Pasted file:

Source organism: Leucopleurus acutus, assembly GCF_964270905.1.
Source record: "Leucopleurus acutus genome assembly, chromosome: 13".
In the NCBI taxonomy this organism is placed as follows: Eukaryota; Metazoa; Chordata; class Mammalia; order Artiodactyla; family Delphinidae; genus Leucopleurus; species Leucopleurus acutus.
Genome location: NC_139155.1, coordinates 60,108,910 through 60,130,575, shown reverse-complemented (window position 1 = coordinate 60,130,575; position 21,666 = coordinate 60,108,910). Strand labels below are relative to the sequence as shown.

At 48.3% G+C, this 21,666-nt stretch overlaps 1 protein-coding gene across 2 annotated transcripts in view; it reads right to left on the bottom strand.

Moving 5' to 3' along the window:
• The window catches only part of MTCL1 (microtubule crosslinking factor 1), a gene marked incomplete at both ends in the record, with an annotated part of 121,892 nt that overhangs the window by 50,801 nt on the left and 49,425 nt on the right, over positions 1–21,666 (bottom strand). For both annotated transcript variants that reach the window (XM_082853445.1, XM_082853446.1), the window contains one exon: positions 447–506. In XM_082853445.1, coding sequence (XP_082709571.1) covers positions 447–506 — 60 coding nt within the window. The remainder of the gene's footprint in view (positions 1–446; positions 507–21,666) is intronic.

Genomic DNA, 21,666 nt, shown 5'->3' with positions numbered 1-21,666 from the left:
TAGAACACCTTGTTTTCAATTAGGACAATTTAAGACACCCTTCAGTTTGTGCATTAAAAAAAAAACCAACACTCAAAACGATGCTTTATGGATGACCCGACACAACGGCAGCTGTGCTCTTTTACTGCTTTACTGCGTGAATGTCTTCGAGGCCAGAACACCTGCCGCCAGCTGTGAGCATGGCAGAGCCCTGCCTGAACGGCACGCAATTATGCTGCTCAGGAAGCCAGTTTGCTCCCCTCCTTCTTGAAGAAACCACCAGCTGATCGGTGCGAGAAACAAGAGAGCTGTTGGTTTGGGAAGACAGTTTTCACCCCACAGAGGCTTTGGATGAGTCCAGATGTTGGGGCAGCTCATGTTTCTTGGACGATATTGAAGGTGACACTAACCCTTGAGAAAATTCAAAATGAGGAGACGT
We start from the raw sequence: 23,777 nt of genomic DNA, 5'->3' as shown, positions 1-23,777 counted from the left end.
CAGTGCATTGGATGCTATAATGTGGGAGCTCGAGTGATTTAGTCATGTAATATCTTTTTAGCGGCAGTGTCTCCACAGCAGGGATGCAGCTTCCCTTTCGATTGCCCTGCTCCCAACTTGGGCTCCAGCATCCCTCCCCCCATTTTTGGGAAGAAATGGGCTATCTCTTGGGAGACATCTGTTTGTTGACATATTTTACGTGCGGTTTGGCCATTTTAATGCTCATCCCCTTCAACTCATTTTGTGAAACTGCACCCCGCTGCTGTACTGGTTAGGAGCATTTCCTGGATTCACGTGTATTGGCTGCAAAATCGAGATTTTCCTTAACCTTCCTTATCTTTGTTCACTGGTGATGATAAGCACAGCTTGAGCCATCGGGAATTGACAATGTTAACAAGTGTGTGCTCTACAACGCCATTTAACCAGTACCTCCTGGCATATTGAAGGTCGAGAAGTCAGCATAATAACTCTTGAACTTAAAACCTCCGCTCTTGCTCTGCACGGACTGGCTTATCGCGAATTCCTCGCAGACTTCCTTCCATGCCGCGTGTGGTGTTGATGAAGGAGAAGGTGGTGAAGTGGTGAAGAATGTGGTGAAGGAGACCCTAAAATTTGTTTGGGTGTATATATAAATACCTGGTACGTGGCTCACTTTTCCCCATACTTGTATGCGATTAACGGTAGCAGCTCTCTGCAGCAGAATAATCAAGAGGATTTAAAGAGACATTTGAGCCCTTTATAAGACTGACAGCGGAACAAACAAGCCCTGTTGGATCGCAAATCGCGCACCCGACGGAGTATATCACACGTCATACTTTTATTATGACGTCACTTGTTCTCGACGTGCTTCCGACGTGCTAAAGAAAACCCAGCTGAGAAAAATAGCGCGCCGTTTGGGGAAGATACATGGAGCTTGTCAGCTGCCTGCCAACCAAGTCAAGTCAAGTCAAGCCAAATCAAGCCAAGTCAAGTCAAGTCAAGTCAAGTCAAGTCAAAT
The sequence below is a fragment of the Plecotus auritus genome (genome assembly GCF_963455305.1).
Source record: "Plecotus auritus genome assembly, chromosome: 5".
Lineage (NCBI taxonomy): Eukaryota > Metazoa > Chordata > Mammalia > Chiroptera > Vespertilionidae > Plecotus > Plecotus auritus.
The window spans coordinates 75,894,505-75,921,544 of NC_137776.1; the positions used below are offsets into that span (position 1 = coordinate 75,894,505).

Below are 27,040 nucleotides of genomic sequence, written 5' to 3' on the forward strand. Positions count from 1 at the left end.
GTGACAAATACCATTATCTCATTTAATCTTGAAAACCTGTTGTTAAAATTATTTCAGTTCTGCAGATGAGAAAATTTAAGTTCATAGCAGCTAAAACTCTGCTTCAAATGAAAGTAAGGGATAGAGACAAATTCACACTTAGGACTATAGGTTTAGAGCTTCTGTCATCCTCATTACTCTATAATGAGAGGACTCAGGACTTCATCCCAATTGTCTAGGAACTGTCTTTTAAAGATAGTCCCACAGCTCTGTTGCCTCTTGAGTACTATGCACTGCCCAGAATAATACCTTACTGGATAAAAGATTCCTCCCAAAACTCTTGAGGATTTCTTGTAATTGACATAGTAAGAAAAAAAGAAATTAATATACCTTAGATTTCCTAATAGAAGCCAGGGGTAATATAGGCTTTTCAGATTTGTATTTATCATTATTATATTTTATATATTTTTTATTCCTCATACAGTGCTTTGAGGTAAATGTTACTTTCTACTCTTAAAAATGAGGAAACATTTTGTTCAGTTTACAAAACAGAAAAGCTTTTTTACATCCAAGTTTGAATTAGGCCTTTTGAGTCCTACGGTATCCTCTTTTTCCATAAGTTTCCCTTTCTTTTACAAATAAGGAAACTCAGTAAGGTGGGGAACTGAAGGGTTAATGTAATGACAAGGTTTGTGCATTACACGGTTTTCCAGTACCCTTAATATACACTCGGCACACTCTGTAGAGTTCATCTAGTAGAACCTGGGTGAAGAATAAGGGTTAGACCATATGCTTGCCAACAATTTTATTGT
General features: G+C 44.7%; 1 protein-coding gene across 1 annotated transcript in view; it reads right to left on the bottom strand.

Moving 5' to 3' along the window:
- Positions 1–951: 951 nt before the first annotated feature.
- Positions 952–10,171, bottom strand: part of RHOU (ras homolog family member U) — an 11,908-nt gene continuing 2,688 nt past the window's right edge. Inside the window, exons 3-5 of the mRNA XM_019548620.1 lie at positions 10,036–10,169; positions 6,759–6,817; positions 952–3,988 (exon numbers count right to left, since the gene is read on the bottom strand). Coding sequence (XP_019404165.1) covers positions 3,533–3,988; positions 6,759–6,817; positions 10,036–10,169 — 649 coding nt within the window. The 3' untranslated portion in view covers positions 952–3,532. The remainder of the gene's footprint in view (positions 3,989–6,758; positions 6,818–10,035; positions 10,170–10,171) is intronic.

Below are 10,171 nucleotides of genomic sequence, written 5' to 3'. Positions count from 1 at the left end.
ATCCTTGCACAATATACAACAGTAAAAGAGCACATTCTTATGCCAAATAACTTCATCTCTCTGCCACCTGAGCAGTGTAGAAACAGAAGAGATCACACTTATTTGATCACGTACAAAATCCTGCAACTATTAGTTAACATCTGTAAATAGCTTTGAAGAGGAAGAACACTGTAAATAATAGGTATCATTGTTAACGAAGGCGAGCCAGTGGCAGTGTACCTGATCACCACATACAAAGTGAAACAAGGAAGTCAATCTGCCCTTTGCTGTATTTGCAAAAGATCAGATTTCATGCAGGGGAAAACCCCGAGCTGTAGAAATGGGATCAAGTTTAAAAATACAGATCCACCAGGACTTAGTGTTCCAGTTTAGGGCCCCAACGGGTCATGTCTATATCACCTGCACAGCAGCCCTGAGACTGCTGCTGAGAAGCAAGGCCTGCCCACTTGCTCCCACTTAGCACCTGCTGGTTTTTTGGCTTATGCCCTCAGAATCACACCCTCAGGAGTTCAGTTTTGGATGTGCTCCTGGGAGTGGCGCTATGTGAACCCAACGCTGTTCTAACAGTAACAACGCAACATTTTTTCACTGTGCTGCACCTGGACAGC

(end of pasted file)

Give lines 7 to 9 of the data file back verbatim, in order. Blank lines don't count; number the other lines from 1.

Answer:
• The window catches only part of MTCL1 (microtubule crosslinking factor 1), a gene marked incomplete at both ends in the record, with an annotated part of 121,892 nt that overhangs the window by 50,801 nt on the left and 49,425 nt on the right, over positions 1–21,666 (bottom strand). For both annotated transcript variants that reach the window (XM_082853445.1, XM_082853446.1), the window contains one exon: positions 447–506. In XM_082853445.1, coding sequence (XP_082709571.1) covers positions 447–506 — 60 coding nt within the window. The remainder of the gene's footprint in view (positions 1–446; positions 507–21,666) is intronic.

Genomic DNA, 21,666 nt, shown 5'->3' with positions numbered 1-21,666 from the left:
TAGAACACCTTGTTTTCAATTAGGACAATTTAAGACACCCTTCAGTTTGTGCATTAAAAAAAAAACCAACACTCAAAACGATGCTTTATGGATGACCCGACACAACGGCAGCTGTGCTCTTTTACTGCTTTACTGCGTGAATGTCTTCGAGGCCAGAACACCTGCCGCCAGCTGTGAGCATGGCAGAGCCCTGCCTGAACGGCACGCAATTATGCTGCTCAGGAAGCCAGTTTGCTCCCCTCCTTCTTGAAGAAACCACCAGCTGATCGGTGCGAGAAACAAGAGAGCTGTTGGTTTGGGAAGACAGTTTTCACCCCACAGAGGCTTTGGATGAGTCCAGATGTTGGGGCAGCTCATGTTTCTTGGACGATATTGAAGGTGACACTAACCCTTGAGAAAATTCAAAATGAGGAGACGT